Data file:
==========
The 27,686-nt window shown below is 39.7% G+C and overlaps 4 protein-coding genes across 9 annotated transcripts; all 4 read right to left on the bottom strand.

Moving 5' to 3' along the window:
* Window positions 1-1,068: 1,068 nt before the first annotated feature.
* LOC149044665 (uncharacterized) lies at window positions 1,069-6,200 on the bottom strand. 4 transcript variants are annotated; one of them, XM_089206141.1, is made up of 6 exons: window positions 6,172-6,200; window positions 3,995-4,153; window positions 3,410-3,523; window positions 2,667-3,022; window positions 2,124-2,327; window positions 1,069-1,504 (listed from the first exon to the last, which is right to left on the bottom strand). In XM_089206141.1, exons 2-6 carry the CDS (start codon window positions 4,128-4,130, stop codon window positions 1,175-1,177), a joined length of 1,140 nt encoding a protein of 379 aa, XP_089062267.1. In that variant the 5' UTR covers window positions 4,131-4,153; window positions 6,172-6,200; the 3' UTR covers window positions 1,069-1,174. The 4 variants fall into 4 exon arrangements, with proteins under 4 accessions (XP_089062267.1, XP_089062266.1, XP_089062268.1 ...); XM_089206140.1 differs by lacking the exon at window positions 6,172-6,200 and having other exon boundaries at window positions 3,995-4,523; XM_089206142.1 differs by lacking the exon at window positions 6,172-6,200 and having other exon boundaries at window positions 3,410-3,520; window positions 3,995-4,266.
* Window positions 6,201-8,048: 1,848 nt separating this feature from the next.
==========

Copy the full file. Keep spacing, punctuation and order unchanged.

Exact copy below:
The 27,686-nt window shown below is 39.7% G+C and overlaps 4 protein-coding genes across 9 annotated transcripts; all 4 read right to left on the bottom strand.

Moving 5' to 3' along the window:
* Window positions 1-1,068: 1,068 nt before the first annotated feature.
* LOC149044665 (uncharacterized) lies at window positions 1,069-6,200 on the bottom strand. 4 transcript variants are annotated; one of them, XM_089206141.1, is made up of 6 exons: window positions 6,172-6,200; window positions 3,995-4,153; window positions 3,410-3,523; window positions 2,667-3,022; window positions 2,124-2,327; window positions 1,069-1,504 (listed from the first exon to the last, which is right to left on the bottom strand). In XM_089206141.1, exons 2-6 carry the CDS (start codon window positions 4,128-4,130, stop codon window positions 1,175-1,177), a joined length of 1,140 nt encoding a protein of 379 aa, XP_089062267.1. In that variant the 5' UTR covers window positions 4,131-4,153; window positions 6,172-6,200; the 3' UTR covers window positions 1,069-1,174. The 4 variants fall into 4 exon arrangements, with proteins under 4 accessions (XP_089062267.1, XP_089062266.1, XP_089062268.1 ...); XM_089206140.1 differs by lacking the exon at window positions 6,172-6,200 and having other exon boundaries at window positions 3,995-4,523; XM_089206142.1 differs by lacking the exon at window positions 6,172-6,200 and having other exon boundaries at window positions 3,410-3,520; window positions 3,995-4,266.
* Window positions 6,201-8,048: 1,848 nt separating this feature from the next.